The numbers suggest the top clubs have been more vulnerable this season. Part of it could be a World Cup hangover, which affects the bigger clubs more. Robin van Persie, Cesc Fabregas, John Terry, Frank Lampard, Michael Essien, Wayne Rooney and, in a way, Rio Ferdinand are among those who have injury blighted seasons. Part of it could be the natural cycle of squads. Chelsea's has looked threadbare. Arsenal's has appeared unbalanced.
The question is whether there are also structural causes. This season saw the introduction of squad limits. Clubs can register only 25 players over 21 and eight of those must have spent years at an English or Welsh club before they turned 21. Those limits may explain the huge number of players out on loan. But many of them might have gone anyway. If toxic characters like Craig Bellamy or Emanuel Adebayor are only going to play in emergencies, you don't want hanging them around the training ground oozing bile. And a lot of the players the top clubs loaned out -- Tom Cleverley, Danny Welbeck, Danny Sturridge, Aaron Ramsey and Kyle Walker, to name a few, are precisely the sort of young English and Welsh players who don't count toward squad totals. Where the rules may bring a change is in the transfer market where, if the rumors are to be believed, homegrown players are high on the big spenders' summer wish lists and middling Premier League clubs are going to be able to charge a premium for talent they developed.
But that brings us to another proposes structural change: UEFA president Michel Platini's "financial fair play" rules which will refuse entry to European club competitions to club's whose owners have subsidized their clubs by more than €45 million ($63.58M) over the previous three years. This gives a window of opportunity to clubs not in Europe, but ultimately it will favor those with the biggest income (those already in the Champions league, for example). It'salso arguably unenforceable. What's to stop Manchester City announcing that Etihad Airways, which is also owned by the Al Nayan family, is prepared to increase its sponsorship tenfold?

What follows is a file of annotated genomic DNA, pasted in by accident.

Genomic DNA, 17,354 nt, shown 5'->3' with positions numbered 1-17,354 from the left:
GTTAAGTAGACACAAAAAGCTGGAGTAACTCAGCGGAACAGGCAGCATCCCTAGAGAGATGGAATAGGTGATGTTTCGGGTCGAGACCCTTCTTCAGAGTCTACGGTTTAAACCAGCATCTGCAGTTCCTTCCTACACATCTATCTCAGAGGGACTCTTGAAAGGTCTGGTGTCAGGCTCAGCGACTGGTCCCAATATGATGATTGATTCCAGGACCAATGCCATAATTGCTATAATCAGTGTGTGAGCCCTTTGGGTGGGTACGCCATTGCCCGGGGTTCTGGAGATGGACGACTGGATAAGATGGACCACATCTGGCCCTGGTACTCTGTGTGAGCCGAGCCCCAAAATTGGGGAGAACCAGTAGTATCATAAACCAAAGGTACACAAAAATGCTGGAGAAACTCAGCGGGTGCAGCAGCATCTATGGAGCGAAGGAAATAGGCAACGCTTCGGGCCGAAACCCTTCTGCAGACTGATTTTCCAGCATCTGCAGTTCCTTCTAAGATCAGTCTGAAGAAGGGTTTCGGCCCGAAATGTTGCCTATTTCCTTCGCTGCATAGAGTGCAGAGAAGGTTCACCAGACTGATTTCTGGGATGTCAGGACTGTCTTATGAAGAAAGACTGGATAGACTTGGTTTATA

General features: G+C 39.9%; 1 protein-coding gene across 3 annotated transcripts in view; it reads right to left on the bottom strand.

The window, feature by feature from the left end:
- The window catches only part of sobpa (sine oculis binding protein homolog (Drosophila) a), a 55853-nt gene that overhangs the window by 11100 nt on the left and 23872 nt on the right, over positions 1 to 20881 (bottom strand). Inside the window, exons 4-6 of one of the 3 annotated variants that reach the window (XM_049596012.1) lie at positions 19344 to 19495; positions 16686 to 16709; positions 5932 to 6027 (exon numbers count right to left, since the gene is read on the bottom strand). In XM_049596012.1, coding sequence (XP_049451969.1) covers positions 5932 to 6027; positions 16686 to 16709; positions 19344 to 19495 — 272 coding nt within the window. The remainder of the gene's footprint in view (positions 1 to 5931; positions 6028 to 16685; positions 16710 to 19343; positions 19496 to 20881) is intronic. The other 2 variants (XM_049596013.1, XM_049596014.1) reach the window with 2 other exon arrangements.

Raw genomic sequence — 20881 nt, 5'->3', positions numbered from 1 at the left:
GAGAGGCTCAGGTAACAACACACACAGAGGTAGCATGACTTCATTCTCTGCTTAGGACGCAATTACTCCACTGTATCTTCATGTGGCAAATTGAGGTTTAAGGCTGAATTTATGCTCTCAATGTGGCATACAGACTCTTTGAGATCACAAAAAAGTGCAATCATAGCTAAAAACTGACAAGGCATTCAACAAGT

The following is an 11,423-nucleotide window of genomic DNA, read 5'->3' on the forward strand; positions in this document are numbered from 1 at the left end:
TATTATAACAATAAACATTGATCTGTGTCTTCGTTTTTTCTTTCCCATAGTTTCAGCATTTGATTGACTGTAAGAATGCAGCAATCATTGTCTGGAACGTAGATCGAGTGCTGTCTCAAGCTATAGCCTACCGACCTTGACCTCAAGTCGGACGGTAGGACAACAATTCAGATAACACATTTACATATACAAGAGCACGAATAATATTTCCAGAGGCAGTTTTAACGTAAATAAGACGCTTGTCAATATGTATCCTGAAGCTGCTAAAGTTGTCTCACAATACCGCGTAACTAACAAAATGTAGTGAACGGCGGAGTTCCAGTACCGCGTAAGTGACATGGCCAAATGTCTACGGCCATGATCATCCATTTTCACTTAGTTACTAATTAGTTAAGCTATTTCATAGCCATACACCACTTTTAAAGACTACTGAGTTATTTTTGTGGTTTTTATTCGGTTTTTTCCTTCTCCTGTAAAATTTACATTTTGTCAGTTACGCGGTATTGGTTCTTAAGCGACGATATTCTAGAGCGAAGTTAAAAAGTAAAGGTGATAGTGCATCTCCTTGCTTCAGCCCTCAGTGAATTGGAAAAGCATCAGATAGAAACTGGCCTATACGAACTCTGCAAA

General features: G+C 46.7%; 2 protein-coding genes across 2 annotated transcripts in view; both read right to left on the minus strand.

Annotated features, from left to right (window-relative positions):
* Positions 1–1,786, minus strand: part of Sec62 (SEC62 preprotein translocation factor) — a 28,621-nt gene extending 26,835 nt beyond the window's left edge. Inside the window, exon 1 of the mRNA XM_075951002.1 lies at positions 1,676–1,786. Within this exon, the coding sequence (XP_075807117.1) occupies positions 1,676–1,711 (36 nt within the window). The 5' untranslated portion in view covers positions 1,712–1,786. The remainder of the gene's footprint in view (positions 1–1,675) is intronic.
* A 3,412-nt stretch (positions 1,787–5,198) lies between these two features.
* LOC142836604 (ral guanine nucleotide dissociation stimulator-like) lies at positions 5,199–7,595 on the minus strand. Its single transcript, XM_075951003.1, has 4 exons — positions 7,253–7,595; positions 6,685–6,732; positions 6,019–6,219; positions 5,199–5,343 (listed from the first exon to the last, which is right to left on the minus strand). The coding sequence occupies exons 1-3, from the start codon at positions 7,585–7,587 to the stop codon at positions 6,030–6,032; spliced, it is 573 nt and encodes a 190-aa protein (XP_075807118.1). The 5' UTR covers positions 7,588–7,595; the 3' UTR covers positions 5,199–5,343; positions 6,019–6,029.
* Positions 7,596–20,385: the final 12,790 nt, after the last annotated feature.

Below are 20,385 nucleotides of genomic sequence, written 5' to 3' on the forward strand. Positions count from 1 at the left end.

So, maybe things are changing but, then again, maybe they aren't.
5. Fearing a teenage breakdown. After whining all week about Jack Wilshere's workload, Arsene Wenger still picked the 19-year-old midfielder, who he told the BBC was at the "end of his energy level" for Arsenal's last game. Wilshere's presence didn't do much good. Arsenal, needing a victory to stand a chance of overhauling Manchester City and finishing third, drew, 2-2, at Fulham. Fourth place means Arsenal will have to start its Champions League campaign n the last qualifying round in mid-August.
Wenger doesn't want Wilshere to play for England in the European Under-21 finals in Denmark in June. Wenger last week called the tournament is a "risk to his health," pointing out that Wilshere had played "almost 50 games" this season. The game Sunday was Wilshere's 52nd. One doesn't need to have Wenger's obsessive appetite for statistics to know that teenagers who play that many games almost inevitably pay a severe physical price later.
But while two of those games have been for the U-21s and one for the full England teams, the other 49 have been for Arsenal. Wilshere, a ceaseless runner and an abrasive tackler, has started 32 games in the Premier League this season and come on three times as a substitute. The only three games he missed were during a three-game suspension for a red card. Wenger has players who could have given Wilshere a break. Denilson has been complaining this week about his lack of games.
Wenger said, "I want England to well." That's a diplomatic thing to say, but he's paid to look after the interests of Arsenal not England (and not, it should be said, the players). Wilshere has been named to the England U-21 squad, but the Daily Mirror, a British tabloid, reported Friday that Wilshere and Andy Carroll of Liverpool would be dropped from the squad. Maybe Wenger's lobbying had paid of. Or maybe Fabio Capello wants them for the senior England team's euro qualifier against Switzerland on June 4. If he plays then, it would be a 53rd game this season. That is an unhealthy number for any player and an irresponsible number for a teenager. Despite finger pointing, the blame lies chiefly with Wenger.
Peter Berlin has been following English soccer for 45 years and reporting on it for 25 years.